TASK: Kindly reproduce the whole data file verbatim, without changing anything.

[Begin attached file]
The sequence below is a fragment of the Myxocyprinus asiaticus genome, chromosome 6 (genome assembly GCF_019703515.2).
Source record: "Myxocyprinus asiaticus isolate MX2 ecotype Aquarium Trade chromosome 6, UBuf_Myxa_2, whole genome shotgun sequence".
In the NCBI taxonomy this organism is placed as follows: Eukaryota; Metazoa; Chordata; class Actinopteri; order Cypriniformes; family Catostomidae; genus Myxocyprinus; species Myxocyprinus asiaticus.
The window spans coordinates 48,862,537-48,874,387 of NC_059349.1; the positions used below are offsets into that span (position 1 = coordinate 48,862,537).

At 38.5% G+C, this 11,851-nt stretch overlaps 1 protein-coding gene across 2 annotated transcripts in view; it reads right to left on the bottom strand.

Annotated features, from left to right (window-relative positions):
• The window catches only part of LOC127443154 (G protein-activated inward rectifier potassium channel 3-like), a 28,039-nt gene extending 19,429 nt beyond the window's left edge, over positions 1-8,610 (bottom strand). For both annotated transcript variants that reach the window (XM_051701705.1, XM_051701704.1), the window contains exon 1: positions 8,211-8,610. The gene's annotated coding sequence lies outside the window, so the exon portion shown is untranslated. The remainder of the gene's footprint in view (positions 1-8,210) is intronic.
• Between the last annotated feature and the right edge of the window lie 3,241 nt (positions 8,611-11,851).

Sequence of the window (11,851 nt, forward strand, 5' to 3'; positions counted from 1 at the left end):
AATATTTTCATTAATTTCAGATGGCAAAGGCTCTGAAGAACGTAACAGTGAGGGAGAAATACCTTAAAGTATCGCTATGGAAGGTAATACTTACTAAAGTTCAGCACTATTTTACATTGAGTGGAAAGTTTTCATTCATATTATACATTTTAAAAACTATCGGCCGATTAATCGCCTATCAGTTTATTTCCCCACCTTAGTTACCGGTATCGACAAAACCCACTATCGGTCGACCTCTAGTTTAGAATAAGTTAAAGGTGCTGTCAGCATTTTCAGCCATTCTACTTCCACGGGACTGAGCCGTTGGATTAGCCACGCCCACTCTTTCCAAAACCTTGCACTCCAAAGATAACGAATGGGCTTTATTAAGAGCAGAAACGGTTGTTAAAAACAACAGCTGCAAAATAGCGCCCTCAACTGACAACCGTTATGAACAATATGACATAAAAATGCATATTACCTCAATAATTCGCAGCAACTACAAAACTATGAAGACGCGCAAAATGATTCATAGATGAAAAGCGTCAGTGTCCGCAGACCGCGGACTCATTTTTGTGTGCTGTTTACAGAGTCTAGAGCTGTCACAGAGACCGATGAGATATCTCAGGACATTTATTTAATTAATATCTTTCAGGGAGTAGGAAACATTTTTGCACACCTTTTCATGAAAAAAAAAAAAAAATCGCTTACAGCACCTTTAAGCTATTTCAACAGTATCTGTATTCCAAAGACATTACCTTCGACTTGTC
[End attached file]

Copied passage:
The sequence below is a fragment of the Myxocyprinus asiaticus genome, chromosome 6 (genome assembly GCF_019703515.2).
Source record: "Myxocyprinus asiaticus isolate MX2 ecotype Aquarium Trade chromosome 6, UBuf_Myxa_2, whole genome shotgun sequence".
In the NCBI taxonomy this organism is placed as follows: Eukaryota; Metazoa; Chordata; class Actinopteri; order Cypriniformes; family Catostomidae; genus Myxocyprinus; species Myxocyprinus asiaticus.
The window spans coordinates 48,862,537-48,874,387 of NC_059349.1; the positions used below are offsets into that span (position 1 = coordinate 48,862,537).

At 38.5% G+C, this 11,851-nt stretch overlaps 1 protein-coding gene across 2 annotated transcripts in view; it reads right to left on the bottom strand.

Annotated features, from left to right (window-relative positions):
• The window catches only part of LOC127443154 (G protein-activated inward rectifier potassium channel 3-like), a 28,039-nt gene extending 19,429 nt beyond the window's left edge, over positions 1-8,610 (bottom strand). For both annotated transcript variants that reach the window (XM_051701705.1, XM_051701704.1), the window contains exon 1: positions 8,211-8,610. The gene's annotated coding sequence lies outside the window, so the exon portion shown is untranslated. The remainder of the gene's footprint in view (positions 1-8,210) is intronic.
• Between the last annotated feature and the right edge of the window lie 3,241 nt (positions 8,611-11,851).

Sequence of the window (11,851 nt, forward strand, 5' to 3'; positions counted from 1 at the left end):
AATATTTTCATTAATTTCAGATGGCAAAGGCTCTGAAGAACGTAACAGTGAGGGAGAAATACCTTAAAGTATCGCTATGGAAGGTAATACTTACTAAAGTTCAGCACTATTTTACATTGAGTGGAAAGTTTTCATTCATATTATACATTTTAAAAACTATCGGCCGATTAATCGCCTATCAGTTTATTTCCCCACCTTAGTTACCGGTATCGACAAAACCCACTATCGGTCGACCTCTAGTTTAGAATAAGTTAAAGGTGCTGTCAGCATTTTCAGCCATTCTACTTCCACGGGACTGAGCCGTTGGATTAGCCACGCCCACTCTTTCCAAAACCTTGCACTCCAAAGATAACGAATGGGCTTTATTAAGAGCAGAAACGGTTGTTAAAAACAACAGCTGCAAAATAGCGCCCTCAACTGACAACCGTTATGAACAATATGACATAAAAATGCATATTACCTCAATAATTCGCAGCAACTACAAAACTATGAAGACGCGCAAAATGATTCATAGATGAAAAGCGTCAGTGTCCGCAGACCGCGGACTCATTTTTGTGTGCTGTTTACAGAGTCTAGAGCTGTCACAGAGACCGATGAGATATCTCAGGACATTTATTTAATTAATATCTTTCAGGGAGTAGGAAACATTTTTGCACACCTTTTCATGAAAAAAAAAAAAAAATCGCTTACAGCACCTTTAAGCTATTTCAACAGTATCTGTATTCCAAAGACATTACCTTCGACTTGTC